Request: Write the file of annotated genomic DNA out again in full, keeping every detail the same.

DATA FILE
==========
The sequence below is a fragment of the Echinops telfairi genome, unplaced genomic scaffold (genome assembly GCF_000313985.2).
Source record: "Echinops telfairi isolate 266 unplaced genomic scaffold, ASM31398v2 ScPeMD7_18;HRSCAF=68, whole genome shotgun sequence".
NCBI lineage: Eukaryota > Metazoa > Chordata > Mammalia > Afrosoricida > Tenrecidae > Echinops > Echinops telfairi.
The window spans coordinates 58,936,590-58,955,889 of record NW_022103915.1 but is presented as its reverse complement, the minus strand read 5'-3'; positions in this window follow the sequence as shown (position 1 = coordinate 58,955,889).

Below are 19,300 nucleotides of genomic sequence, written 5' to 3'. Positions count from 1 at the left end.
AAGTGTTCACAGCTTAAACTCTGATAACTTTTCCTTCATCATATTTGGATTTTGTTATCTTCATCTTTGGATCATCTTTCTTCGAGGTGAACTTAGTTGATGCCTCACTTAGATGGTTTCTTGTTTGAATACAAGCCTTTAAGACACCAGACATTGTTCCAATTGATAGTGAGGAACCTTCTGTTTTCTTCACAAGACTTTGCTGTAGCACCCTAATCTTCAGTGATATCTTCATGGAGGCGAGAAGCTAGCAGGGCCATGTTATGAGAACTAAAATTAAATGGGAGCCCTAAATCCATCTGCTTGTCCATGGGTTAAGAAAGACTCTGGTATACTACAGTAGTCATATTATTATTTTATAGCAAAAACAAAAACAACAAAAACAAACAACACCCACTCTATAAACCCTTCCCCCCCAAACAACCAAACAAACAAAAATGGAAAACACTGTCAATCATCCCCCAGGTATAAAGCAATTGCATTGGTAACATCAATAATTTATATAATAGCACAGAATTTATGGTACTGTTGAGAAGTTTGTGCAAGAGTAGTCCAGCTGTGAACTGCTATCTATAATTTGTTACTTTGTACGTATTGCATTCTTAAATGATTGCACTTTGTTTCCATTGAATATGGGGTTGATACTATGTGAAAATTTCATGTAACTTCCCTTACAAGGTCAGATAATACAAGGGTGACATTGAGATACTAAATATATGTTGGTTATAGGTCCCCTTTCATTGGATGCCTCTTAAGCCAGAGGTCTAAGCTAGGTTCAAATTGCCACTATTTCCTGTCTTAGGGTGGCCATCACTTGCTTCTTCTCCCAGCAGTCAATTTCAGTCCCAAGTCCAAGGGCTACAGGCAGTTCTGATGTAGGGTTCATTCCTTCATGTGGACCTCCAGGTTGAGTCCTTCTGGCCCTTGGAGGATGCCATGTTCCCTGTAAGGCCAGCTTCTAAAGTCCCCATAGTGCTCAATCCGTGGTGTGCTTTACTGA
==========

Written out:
The sequence below is a fragment of the Echinops telfairi genome, unplaced genomic scaffold (genome assembly GCF_000313985.2).
Source record: "Echinops telfairi isolate 266 unplaced genomic scaffold, ASM31398v2 ScPeMD7_18;HRSCAF=68, whole genome shotgun sequence".
NCBI lineage: Eukaryota > Metazoa > Chordata > Mammalia > Afrosoricida > Tenrecidae > Echinops > Echinops telfairi.
The window spans coordinates 58,936,590-58,955,889 of record NW_022103915.1 but is presented as its reverse complement, the minus strand read 5'-3'; positions in this window follow the sequence as shown (position 1 = coordinate 58,955,889).

Below are 19,300 nucleotides of genomic sequence, written 5' to 3'. Positions count from 1 at the left end.
AAGTGTTCACAGCTTAAACTCTGATAACTTTTCCTTCATCATATTTGGATTTTGTTATCTTCATCTTTGGATCATCTTTCTTCGAGGTGAACTTAGTTGATGCCTCACTTAGATGGTTTCTTGTTTGAATACAAGCCTTTAAGACACCAGACATTGTTCCAATTGATAGTGAGGAACCTTCTGTTTTCTTCACAAGACTTTGCTGTAGCACCCTAATCTTCAGTGATATCTTCATGGAGGCGAGAAGCTAGCAGGGCCATGTTATGAGAACTAAAATTAAATGGGAGCCCTAAATCCATCTGCTTGTCCATGGGTTAAGAAAGACTCTGGTATACTACAGTAGTCATATTATTATTTTATAGCAAAAACAAAAACAACAAAAACAAACAACACCCACTCTATAAACCCTTCCCCCCCAAACAACCAAACAAACAAAAATGGAAAACACTGTCAATCATCCCCCAGGTATAAAGCAATTGCATTGGTAACATCAATAATTTATATAATAGCACAGAATTTATGGTACTGTTGAGAAGTTTGTGCAAGAGTAGTCCAGCTGTGAACTGCTATCTATAATTTGTTACTTTGTACGTATTGCATTCTTAAATGATTGCACTTTGTTTCCATTGAATATGGGGTTGATACTATGTGAAAATTTCATGTAACTTCCCTTACAAGGTCAGATAATACAAGGGTGACATTGAGATACTAAATATATGTTGGTTATAGGTCCCCTTTCATTGGATGCCTCTTAAGCCAGAGGTCTAAGCTAGGTTCAAATTGCCACTATTTCCTGTCTTAGGGTGGCCATCACTTGCTTCTTCTCCCAGCAGTCAATTTCAGTCCCAAGTCCAAGGGCTACAGGCAGTTCTGATGTAGGGTTCATTCCTTCATGTGGACCTCCAGGTTGAGTCCTTCTGGCCCTTGGAGGATGCCATGTTCCCTGTAAGGCCAGCTTCTAAAGTCCCCATAGTGCTCAATCCGTGGTGTGCTTTACTGA